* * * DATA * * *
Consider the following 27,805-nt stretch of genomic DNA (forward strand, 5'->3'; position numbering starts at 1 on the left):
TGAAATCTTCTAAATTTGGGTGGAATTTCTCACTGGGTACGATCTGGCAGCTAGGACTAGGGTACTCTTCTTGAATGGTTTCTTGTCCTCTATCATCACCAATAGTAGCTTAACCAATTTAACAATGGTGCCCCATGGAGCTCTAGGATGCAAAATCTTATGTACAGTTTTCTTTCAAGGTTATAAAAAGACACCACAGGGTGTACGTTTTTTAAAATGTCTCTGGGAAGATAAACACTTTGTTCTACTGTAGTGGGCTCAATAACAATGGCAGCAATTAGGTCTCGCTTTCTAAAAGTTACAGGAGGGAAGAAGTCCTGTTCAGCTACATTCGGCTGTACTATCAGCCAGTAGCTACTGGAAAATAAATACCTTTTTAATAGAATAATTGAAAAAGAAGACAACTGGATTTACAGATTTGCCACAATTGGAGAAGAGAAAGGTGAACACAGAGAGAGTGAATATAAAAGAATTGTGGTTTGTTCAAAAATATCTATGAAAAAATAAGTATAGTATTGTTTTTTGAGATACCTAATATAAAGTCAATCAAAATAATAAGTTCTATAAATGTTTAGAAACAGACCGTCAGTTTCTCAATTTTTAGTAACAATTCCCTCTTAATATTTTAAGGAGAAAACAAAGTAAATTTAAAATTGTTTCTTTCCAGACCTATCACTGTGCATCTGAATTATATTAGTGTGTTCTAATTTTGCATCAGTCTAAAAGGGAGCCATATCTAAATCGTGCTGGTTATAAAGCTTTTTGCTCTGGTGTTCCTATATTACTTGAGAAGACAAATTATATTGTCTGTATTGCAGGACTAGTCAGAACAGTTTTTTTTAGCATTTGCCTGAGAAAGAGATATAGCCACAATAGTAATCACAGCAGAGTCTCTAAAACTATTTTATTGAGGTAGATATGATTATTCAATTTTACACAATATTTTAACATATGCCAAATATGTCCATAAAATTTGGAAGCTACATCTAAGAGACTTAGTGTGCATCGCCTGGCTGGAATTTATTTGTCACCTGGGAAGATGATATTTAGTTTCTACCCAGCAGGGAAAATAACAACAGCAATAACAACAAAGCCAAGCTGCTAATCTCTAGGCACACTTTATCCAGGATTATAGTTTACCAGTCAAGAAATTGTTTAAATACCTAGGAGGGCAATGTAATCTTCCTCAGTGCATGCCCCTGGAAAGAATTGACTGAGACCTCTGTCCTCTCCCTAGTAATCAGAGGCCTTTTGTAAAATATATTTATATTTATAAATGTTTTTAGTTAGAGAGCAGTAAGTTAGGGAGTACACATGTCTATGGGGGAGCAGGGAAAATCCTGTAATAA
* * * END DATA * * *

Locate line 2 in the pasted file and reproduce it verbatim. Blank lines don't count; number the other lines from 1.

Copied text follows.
TGAAATCTTCTAAATTTGGGTGGAATTTCTCACTGGGTACGATCTGGCAGCTAGGACTAGGGTACTCTTCTTGAATGGTTTCTTGTCCTCTATCATCACCAATAGTAGCTTAACCAATTTAACAATGGTGCCCCATGGAGCTCTAGGATGCAAAATCTTATGTACAGTTTTCTTTCAAGGTTATAAAAAGACACCACAGGGTGTACGTTTTTTAAAATGTCTCTGGGAAGATAAACACTTTGTTCTACTGTAGTGGGCTCAATAACAATGGCAGCAATTAGGTCTCGCTTTCTAAAAGTTACAGGAGGGAAGAAGTCCTGTTCAGCTACATTCGGCTGTACTATCAGCCAGTAGCTACTGGAAAATAAATACCTTTTTAATAGAATAATTGAAAAAGAAGACAACTGGATTTACAGATTTGCCACAATTGGAGAAGAGAAAGGTGAACACAGAGAGAGTGAATATAAAAGAATTGTGGTTTGTTCAAAAATATCTATGAAAAAATAAGTATAGTATTGTTTTTTGAGATACCTAATATAAAGTCAATCAAAATAATAAGTTCTATAAATGTTTAGAAACAGACCGTCAGTTTCTCAATTTTTAGTAACAATTCCCTCTTAATATTTTAAGGAGAAAACAAAGTAAATTTAAAATTGTTTCTTTCCAGACCTATCACTGTGCATCTGAATTATATTAGTGTGTTCTAATTTTGCATCAGTCTAAAAGGGAGCCATATCTAAATCGTGCTGGTTATAAAGCTTTTTGCTCTGGTGTTCCTATATTACTTGAGAAGACAAATTATATTGTCTGTATTGCAGGACTAGTCAGAACAGTTTTTTTTAGCATTTGCCTGAGAAAGAGATATAGCCACAATAGTAATCACAGCAGAGTCTCTAAAACTATTTTATTGAGGTAGATATGATTATTCAATTTTACACAATATTTTAACATATGCCAAATATGTCCATAAAATTTGGAAGCTACATCTAAGAGACTTAGTGTGCATCGCCTGGCTGGAATTTATTTGTCACCTGGGAAGATGATATTTAGTTTCTACCCAGCAGGGAAAATAACAACAGCAATAACAACAAAGCCAAGCTGCTAATCTCTAGGCACACTTTATCCAGGATTATAGTTTACCAGTCAAGAAATTGTTTAAATACCTAGGAGGGCAATGTAATCTTCCTCAGTGCATGCCCCTGGAAAGAATTGACTGAGACCTCTGTCCTCTCCCTAGTAATCAGAGGCCTTTTGTAAAATATATTTATATTTATAAATGTTTTTAGTTAGAGAGCAGTAAGTTAGGGAGTACACATGTCTATGGGGGAGCAGGGAAAATCCTGTAATAA